First, he’s relying on a relative increase in the incidence of childhood cancers without giving any consideration to what this actually means in terms of the absolute incidence of these conditions. Had he bothered to check his facts he might have noticed that, as a result of this 0.8% increase in the relative incidence of childhood cancer, the absolute incidence rose from 102 cases per 1 million UK children in 1962 to 140 cases per 1 million children in 1998.

(BTW, all data in this next bit comes from Cancer Research UK)

Having failed to check the absolute incidence, he then makes his second mistake and compounds his original error by failing to take account both the fact that the childhood cancers are extremely rare, relative to the incidence of cancer in adults and, therefore, have little or no impact on the overall incidence of cancer in the UK population and that the risk of developing cancer increases with age. In fact, getting older is by far the largest risk factor associated with most cancers, with the possible exception of lung cancer, which is definitively linked to smoking.

So, the absolute incidence of childhood cancer is currently around 150 -160 cases per year for every 1 million children living in the UK.

The absolute incidence of cancer in the UK population as a whole is currently 375.4 cases per 100,000 population, which means that childhood cancers account for just under 4 out of every 1,000 newly diagnosed cancers each year in a population in which 19 out of every hundred individuals is a child (i.e. under 16).

To put that fully into its proper perspective, the absolute incidence of cancer in people aged 35-44 is currently 140 cases per 100,000 population, ten times higher than the incidence in children and this rises as you move up through the age groups for which incidence statistics are collated.

For people aged between 55 and 64, the annual incidence of all cancers is 822 cases per 100,000.

At 65-74, it rises again to 1592 cases per 100,000 and once you get into the 75+ age bracket, the incidence rises to 2430 cases per 100,000 population.

It’s a very simple equation. The older you are the more likely you are to develop cancer, in fact you are around 175 times more likely to develop cancer if you’re over 75 than you are if you are if you’re under 16, so the more people you have who live well into their seventies and beyond, the more prevalent cancer will become in the general population.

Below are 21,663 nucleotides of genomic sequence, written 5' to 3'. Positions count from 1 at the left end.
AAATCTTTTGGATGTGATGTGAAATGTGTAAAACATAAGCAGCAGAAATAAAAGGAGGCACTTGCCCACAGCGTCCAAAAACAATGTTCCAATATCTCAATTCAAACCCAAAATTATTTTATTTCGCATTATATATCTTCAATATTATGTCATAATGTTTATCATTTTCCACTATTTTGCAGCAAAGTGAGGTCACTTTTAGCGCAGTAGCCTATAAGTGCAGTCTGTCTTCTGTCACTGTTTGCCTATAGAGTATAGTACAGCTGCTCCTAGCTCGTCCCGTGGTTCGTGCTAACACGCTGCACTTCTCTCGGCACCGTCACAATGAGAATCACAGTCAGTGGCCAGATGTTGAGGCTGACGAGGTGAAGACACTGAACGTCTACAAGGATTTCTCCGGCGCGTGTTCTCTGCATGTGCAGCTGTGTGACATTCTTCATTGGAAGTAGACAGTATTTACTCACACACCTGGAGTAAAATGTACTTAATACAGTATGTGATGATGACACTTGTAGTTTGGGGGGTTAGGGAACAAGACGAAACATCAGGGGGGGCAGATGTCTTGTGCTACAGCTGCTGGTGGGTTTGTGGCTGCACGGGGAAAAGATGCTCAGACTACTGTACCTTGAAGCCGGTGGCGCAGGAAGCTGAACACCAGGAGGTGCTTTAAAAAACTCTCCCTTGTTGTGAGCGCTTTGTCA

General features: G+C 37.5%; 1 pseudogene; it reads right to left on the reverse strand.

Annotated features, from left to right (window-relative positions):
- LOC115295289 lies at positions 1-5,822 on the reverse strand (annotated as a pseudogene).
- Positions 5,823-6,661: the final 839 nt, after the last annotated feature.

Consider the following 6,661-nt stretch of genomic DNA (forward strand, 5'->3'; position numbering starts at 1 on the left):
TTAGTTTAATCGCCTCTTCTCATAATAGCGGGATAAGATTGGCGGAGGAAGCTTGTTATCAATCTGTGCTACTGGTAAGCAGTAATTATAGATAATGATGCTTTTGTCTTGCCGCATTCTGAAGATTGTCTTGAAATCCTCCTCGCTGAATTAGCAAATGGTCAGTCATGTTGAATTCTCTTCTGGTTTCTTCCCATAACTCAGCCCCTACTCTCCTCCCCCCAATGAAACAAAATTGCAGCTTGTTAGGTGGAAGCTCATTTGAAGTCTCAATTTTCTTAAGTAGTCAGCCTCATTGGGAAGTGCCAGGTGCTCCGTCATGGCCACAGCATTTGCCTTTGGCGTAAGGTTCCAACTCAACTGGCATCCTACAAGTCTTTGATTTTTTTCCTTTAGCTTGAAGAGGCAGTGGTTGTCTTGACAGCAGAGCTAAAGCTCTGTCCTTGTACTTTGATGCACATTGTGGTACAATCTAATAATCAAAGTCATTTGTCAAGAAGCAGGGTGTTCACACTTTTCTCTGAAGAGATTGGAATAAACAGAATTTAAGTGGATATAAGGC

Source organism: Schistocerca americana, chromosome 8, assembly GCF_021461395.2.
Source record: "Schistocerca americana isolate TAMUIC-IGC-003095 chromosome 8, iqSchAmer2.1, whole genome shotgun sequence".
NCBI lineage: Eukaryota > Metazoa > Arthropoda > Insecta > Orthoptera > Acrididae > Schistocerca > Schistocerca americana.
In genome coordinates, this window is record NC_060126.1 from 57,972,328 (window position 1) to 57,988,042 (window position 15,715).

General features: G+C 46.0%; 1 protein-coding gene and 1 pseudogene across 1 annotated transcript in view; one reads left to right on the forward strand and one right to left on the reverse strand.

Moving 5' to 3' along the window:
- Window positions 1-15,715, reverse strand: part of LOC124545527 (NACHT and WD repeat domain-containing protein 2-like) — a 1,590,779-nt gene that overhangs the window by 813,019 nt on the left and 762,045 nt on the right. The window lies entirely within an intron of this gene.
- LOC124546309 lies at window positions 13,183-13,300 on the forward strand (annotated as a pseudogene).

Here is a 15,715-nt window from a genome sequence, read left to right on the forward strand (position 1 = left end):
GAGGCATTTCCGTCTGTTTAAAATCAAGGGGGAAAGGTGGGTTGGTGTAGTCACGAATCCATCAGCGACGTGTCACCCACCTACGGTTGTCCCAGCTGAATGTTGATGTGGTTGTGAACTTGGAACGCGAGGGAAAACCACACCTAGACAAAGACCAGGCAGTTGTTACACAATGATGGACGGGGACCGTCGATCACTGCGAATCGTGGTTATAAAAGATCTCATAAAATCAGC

What Goldsmith is trying to allude to, by citing the increase in the incidence of childhood cancers is the widespread belief, amongst environmental activists, that cancers are commonly caused by pesticides and other man-made chemicals in foodstuffs and in the environment, generally, but the reality is that much of the scientific evidence for this is weak to non-existent and the number of cases that can be definitively linked to environmental pollution is relatively small and, typically, highly localised in communities and segments of the general population in which there’s a well-documented history of contact with known carcinogens. So far as the increase in the incidence of childhood cancer since the 1950’s is concerned, although there has been much speculation about possible environmental causes, there is still little or no concrete supporting evidence for such claims and this remains very much an open research field.

Cancer is a  subject that scares the bejeebus out of many people, which is why its important that the public are given clear and accurate information about its incidence. mortality and survival rates and its known and established causes, rather than the kind of innumerate bullshit that Goldsmith spouts here.

That said, it’s only in the final couple of paragraphs that we find the real reason for Goldsmith’s ham-fisted attack on Sense About Science, and its turns out that their primary offence on this occasion has been that of turning its attention to the banal outpourings of the macrobiotically saintly Gwyneth Paltrow.